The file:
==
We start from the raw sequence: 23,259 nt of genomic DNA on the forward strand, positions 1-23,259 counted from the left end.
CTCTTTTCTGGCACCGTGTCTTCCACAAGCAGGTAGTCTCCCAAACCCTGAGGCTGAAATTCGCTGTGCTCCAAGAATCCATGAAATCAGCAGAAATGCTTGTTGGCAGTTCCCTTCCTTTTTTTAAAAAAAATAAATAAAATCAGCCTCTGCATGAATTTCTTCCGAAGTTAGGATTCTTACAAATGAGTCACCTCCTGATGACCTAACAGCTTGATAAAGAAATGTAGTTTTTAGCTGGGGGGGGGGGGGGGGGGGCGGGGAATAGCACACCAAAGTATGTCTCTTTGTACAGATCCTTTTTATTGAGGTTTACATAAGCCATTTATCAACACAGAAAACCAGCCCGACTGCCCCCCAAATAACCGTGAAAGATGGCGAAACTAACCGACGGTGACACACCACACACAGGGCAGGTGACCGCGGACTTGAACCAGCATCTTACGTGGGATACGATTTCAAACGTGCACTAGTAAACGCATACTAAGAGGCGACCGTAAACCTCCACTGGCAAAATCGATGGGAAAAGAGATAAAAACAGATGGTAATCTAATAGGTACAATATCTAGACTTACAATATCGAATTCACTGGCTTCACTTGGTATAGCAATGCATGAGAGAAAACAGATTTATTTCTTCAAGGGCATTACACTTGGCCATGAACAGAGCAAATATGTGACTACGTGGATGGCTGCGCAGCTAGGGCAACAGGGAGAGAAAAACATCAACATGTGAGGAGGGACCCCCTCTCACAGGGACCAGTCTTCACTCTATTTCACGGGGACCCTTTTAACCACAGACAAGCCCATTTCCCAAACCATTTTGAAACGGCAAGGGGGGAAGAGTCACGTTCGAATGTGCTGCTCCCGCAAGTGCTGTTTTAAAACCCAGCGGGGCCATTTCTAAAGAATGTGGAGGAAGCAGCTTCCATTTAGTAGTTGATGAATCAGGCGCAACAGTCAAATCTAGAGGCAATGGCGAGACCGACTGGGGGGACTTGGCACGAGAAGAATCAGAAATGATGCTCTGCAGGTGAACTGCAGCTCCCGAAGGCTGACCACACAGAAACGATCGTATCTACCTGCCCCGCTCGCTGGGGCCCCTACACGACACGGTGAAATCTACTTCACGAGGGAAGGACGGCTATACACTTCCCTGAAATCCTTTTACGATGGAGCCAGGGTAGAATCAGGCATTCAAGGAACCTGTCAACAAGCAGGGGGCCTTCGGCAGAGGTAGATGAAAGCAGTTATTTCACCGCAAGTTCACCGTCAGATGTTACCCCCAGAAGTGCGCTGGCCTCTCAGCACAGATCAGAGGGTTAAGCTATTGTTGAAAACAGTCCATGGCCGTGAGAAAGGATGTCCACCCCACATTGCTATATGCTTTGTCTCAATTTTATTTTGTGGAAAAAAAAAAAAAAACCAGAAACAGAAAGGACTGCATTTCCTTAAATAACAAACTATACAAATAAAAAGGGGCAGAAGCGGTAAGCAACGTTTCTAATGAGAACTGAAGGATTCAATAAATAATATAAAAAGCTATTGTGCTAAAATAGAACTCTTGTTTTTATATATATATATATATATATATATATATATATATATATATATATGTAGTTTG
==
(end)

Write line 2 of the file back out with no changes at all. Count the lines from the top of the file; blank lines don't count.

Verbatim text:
CTCTTTTCTGGCACCGTGTCTTCCACAAGCAGGTAGTCTCCCAAACCCTGAGGCTGAAATTCGCTGTGCTCCAAGAATCCATGAAATCAGCAGAAATGCTTGTTGGCAGTTCCCTTCCTTTTTTTAAAAAAAATAAATAAAATCAGCCTCTGCATGAATTTCTTCCGAAGTTAGGATTCTTACAAATGAGTCACCTCCTGATGACCTAACAGCTTGATAAAGAAATGTAGTTTTTAGCTGGGGGGGGGGGGGGGGGGGCGGGGAATAGCACACCAAAGTATGTCTCTTTGTACAGATCCTTTTTATTGAGGTTTACATAAGCCATTTATCAACACAGAAAACCAGCCCGACTGCCCCCCAAATAACCGTGAAAGATGGCGAAACTAACCGACGGTGACACACCACACACAGGGCAGGTGACCGCGGACTTGAACCAGCATCTTACGTGGGATACGATTTCAAACGTGCACTAGTAAACGCATACTAAGAGGCGACCGTAAACCTCCACTGGCAAAATCGATGGGAAAAGAGATAAAAACAGATGGTAATCTAATAGGTACAATATCTAGACTTACAATATCGAATTCACTGGCTTCACTTGGTATAGCAATGCATGAGAGAAAACAGATTTATTTCTTCAAGGGCATTACACTTGGCCATGAACAGAGCAAATATGTGACTACGTGGATGGCTGCGCAGCTAGGGCAACAGGGAGAGAAAAACATCAACATGTGAGGAGGGACCCCCTCTCACAGGGACCAGTCTTCACTCTATTTCACGGGGACCCTTTTAACCACAGACAAGCCCATTTCCCAAACCATTTTGAAACGGCAAGGGGGGAAGAGTCACGTTCGAATGTGCTGCTCCCGCAAGTGCTGTTTTAAAACCCAGCGGGGCCATTTCTAAAGAATGTGGAGGAAGCAGCTTCCATTTAGTAGTTGATGAATCAGGCGCAACAGTCAAATCTAGAGGCAATGGCGAGACCGACTGGGGGGACTTGGCACGAGAAGAATCAGAAATGATGCTCTGCAGGTGAACTGCAGCTCCCGAAGGCTGACCACACAGAAACGATCGTATCTACCTGCCCCGCTCGCTGGGGCCCCTACACGACACGGTGAAATCTACTTCACGAGGGAAGGACGGCTATACACTTCCCTGAAATCCTTTTACGATGGAGCCAGGGTAGAATCAGGCATTCAAGGAACCTGTCAACAAGCAGGGGGCCTTCGGCAGAGGTAGATGAAAGCAGTTATTTCACCGCAAGTTCACCGTCAGATGTTACCCCCAGAAGTGCGCTGGCCTCTCAGCACAGATCAGAGGGTTAAGCTATTGTTGAAAACAGTCCATGGCCGTGAGAAAGGATGTCCACCCCACATTGCTATATGCTTTGTCTCAATTTTATTTTGTGGAAAAAAAAAAAAAAACCAGAAACAGAAAGGACTGCATTTCCTTAAATAACAAACTATACAAATAAAAAGGGGCAGAAGCGGTAAGCAACGTTTCTAATGAGAACTGAAGGATTCAATAAATAATATAAAAAGCTATTGTGCTAAAATAGAACTCTTGTTTTTATATATATATATATATATATATATATATATATATATATATATATGTAGTTTG